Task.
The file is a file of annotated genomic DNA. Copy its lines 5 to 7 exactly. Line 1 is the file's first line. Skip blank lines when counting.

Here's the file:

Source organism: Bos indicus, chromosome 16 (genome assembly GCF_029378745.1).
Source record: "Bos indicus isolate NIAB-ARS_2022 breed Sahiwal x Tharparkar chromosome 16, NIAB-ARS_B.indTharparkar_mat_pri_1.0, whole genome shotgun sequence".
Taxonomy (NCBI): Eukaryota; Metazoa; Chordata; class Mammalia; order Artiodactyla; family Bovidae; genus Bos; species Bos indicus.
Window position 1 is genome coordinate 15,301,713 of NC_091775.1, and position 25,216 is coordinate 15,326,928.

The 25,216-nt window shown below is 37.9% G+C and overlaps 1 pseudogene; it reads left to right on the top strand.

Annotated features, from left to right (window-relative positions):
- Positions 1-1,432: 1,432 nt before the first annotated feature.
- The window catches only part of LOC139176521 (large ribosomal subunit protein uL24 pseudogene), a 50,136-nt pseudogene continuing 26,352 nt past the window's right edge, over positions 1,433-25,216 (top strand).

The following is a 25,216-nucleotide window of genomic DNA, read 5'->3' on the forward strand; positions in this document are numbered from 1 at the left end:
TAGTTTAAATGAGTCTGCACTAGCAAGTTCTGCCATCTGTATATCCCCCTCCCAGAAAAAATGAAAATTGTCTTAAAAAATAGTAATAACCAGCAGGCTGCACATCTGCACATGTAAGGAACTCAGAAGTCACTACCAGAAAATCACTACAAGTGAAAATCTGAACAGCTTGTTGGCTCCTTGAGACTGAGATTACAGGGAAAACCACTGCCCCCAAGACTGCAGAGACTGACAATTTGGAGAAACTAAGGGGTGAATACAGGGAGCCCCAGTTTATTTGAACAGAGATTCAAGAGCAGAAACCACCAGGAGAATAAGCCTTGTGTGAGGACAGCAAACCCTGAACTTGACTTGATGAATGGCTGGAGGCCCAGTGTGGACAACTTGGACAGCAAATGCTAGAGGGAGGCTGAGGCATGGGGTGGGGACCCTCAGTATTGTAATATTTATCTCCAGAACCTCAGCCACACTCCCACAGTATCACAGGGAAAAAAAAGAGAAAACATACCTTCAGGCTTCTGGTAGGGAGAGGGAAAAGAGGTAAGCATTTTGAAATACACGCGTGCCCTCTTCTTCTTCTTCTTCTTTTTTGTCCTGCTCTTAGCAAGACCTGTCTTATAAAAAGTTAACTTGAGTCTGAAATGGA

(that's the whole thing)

The 25,216-nt window shown below is 37.9% G+C and overlaps 1 pseudogene; it reads left to right on the top strand.

Annotated features, from left to right (window-relative positions):
- Positions 1-1,432: 1,432 nt before the first annotated feature.